[Edge-computing] Keystone Edge Architectures
Greg.Waines at windriver.com
Tue Jul 10 10:59:44 UTC 2018
For the API-based Synchronization approach,
- the users could live locally in SQL, and
- the idea would be to have a centralized API Synchronization Framework that would automatically synchronize User’s UUID, name and password across all edge deployments. ( ... provided that UUID could be specified on the POST of the USER ...)
o ... which would indirectly result in revocation events being generated on the edge clouds
But agree that your comment on PCI-DSS features, is yet another example of side-affect changes in the keystone DB ... which, in this case, would not get indirectly replicated thru an API-based Synchronization Framework.
Thanks for your input,
On 2018-07-09, 3:25 PM, "Lance Bragstad" <lbragstad at gmail.com> wrote:
On 07/03/2018 07:01 AM, Waines, Greg
Just following up again on the info below you provided on previous discussions on issues with API-based Synchronization of Keystone between clouds.
In your example below, wouldn’t the API-based Synchronization of the user password change @ A
(assuming A is the central site), result in the user password change @ B “and” the corresponding revocation event being created @ B ?
I guess I need a little more information in order to answer the question. Do users live in SQL or are they centrally located somewhere
else? If they live in SQL, does that mean you're replicating users manually to have the same ID, name, and password across every edge deployment?
If so, then you'd be able to manually create revocation events by changing the user's password at every edge deployment. So if you have 100
deployments, you'll have to change a user's password in 100 places in order to get around the issue I described in the previous note.
This leads me to another question. If users are in SQL, are you planning on relying on any PCI-DSS features ? If so, this might be another attack
surface to consider since:
- an attacker could attempt to brute force a password in deployment A
- the attacker is locked out due to hitting maximum failed authentication attempts
- the attacker attempts to brute force the same account in deployment B (which doesn't know the same user just tried authenticating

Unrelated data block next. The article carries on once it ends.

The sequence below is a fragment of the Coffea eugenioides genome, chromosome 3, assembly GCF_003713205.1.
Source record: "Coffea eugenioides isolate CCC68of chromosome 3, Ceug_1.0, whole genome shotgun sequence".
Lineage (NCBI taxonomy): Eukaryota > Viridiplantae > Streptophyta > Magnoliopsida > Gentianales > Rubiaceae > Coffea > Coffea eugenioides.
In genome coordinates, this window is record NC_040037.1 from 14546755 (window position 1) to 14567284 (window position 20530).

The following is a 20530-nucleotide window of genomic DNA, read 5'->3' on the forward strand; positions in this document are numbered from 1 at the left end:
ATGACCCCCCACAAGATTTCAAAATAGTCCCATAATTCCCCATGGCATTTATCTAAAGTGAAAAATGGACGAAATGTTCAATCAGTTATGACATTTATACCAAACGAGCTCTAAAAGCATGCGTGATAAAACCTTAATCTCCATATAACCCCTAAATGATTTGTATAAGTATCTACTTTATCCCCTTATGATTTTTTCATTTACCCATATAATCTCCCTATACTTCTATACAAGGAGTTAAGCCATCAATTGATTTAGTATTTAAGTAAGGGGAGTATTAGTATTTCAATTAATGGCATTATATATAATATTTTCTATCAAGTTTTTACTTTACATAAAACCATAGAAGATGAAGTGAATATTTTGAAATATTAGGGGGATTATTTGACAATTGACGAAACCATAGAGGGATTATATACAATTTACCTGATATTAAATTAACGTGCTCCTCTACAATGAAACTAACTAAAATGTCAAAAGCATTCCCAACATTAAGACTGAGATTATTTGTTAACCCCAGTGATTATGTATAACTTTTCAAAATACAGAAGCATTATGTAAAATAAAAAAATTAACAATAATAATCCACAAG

and failed X times in deployment A)
< SNIP >
concept of replicating data over the API was also brought
up towards the end of the call as a possible solution. The
TL;DR is that each deployment would be independent, but
data would be kept in sync by making API requests that
forcibly create entities with the same IDs (manual
replication if you will). This idea has been discussed at
length over the last couple years . We most recently
discussed it during the summit in Sydney.
Where we really tripped was replication of revocation
events. For example, assume you have the ability in
keystone to forcibly create things with specific IDs,
allowing you to manually replicate data across your edge
deployments. At the same time you're keeping the fernet
keys in sync, so a user can actually generate tokens in
one deployment and use them in other (since each keystone
node has the same IDs for projects, domains, users,
etc..), even though replication isn't happening at the
database. Revocation events are records used internally by
keystone to track events that affect token validity (e.g.
a user changing their password or deleting a specific
token), and they are not exposed via keystone's API. The
concern is that without replicating this table, it would
be possible for a user to:
- generate a token in deployment A
- use the token in deployment B to do something
- change their password in deployment A, which creates
a revocation event invalidating the token from step one in
- the user attempts to use the token from step one in
deployment A but it is considered invalid (due to the
- the user successfully executes API calls with the
token from step one in deployment B because deployment B
has no knowledge of the revocation event in deployment A
We didn't get into that much detail in the call, but
wanted to share where the conversation ended up the last
time we had it.
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